34. Pak Chiwon, 14: 8a; Hong, 4:22a-b. [Return to Text]
35. Yi Yongbom, “Popjusa sojang 'sinbop ch'onmundo sol'-e taehayo” [The star map according to new methods” found at Peopju temple ] in his Han'guk kwahak sasangsa yon'gu, pp.109-237. [Return to Text]
36. Euclid's Elements were introduced in “Jihe yuanben” [Foundations of Geometry] in Tianzhu shiyi [An Introduction to Heavenly Learning], compiled by the Chinese Catholic convert Li Zhizao in 1628. [Return to Text]
37. George Ifrah. From One to Zero, translated by Lowell Bair (New York: Viking Penguin, 1985), pp.428-497; Needham, Joseph. Science and Civilization in China. Vol. 3 (London: Cambridge University Press, 1959.), pp. 155; Kline, Morris. Mathematical Thought From Ancient to Modern Times (New York: Oxford University Press, 1972), Vol. 1, p. 262. [Return to Text]
38. Regarding the the achievements of Chinese mathematics, particularly in the Sung and Yüan, see Joseph Needham, Science and Civilization in China. Vol. 3 (London: Cambridge University Press, 1959.), pp. 1-168, particularly pp. 150-51, and Li Yan and Du Shiran. Chinese Mathematics: A Concise History, translated by John N. Crossley and Anthony W. C. Lun (Oxford: Clarendon Press, 1987). [Return to Text]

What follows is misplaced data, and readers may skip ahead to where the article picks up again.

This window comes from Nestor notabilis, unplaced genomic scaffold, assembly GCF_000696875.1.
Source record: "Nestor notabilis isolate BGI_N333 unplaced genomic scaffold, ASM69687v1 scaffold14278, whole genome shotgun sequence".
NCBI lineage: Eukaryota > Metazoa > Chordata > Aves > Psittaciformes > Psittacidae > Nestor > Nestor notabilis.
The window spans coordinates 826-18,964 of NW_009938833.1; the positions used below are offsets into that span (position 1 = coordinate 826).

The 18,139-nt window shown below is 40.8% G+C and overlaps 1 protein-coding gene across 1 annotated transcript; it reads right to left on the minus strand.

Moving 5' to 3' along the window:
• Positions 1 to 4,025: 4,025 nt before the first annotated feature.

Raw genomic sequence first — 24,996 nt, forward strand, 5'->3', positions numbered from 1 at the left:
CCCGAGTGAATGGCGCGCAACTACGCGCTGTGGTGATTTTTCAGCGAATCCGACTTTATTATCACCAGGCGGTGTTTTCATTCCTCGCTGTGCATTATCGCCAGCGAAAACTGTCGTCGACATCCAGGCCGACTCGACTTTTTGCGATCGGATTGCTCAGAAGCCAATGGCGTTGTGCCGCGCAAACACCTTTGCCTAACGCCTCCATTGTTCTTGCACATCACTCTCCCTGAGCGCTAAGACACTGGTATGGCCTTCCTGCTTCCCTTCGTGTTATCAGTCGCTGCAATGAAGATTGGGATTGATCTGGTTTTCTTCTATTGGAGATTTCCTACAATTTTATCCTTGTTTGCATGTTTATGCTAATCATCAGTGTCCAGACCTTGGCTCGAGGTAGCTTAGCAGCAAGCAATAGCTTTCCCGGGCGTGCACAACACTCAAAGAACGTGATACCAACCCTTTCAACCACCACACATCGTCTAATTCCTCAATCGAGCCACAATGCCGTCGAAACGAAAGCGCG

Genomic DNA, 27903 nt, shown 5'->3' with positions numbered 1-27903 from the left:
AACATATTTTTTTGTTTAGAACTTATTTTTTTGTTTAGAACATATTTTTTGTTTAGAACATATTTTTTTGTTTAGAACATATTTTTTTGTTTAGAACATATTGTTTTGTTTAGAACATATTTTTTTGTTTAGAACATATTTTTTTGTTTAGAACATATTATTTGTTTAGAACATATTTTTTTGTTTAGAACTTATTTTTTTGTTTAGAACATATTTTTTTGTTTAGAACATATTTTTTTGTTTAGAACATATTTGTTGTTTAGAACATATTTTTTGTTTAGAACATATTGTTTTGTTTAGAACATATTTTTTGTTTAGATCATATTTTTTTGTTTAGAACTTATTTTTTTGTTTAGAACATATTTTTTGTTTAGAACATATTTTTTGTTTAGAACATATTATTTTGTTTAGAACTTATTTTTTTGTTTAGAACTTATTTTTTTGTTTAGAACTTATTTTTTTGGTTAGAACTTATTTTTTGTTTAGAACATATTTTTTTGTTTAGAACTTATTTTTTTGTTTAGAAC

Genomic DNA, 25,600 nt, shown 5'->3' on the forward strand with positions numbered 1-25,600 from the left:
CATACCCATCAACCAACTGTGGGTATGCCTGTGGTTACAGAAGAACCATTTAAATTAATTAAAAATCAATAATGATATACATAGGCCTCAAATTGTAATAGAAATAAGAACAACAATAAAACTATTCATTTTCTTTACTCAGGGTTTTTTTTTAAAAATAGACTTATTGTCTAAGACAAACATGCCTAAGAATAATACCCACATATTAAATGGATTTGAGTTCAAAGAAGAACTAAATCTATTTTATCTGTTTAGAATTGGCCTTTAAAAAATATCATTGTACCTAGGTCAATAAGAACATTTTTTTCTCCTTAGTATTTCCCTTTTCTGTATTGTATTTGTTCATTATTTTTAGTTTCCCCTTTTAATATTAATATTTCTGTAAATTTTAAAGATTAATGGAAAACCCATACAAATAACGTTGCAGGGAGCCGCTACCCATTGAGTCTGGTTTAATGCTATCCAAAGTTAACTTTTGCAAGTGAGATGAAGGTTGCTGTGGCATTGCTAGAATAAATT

39. Morris Kline. Mathematics in Western Culture (New York: Oxford University Press, 1953), pp. 5-8. [Return to Text]
40. Li and Du, p. 194. [Return to Text]
41. Lebbrecht, U. J. Chinese Mathematics in the Thirteenth Century: The Shu-shu chiu-chang of Ch'in Chiu-shao (Cambridge, Mass: MIT Press, 1973), p. 10. [Return to Text]
42. Needham, Science and Civilization in China, Vol. 3, pp. 163-65. [Return to Text]
43. Hong Tae-yong, Tamhonso, woejip [The Collected Works of Hong Taeyong, Part II], Vol 4-6; Chong Yagyong, Yoyudang chonso poyu (An addendum to the the complete works of Chong Yagyong) (Seoul: Kyongin munhwasa, 1974), Vol. 4, p. 1-530. [Return to Text]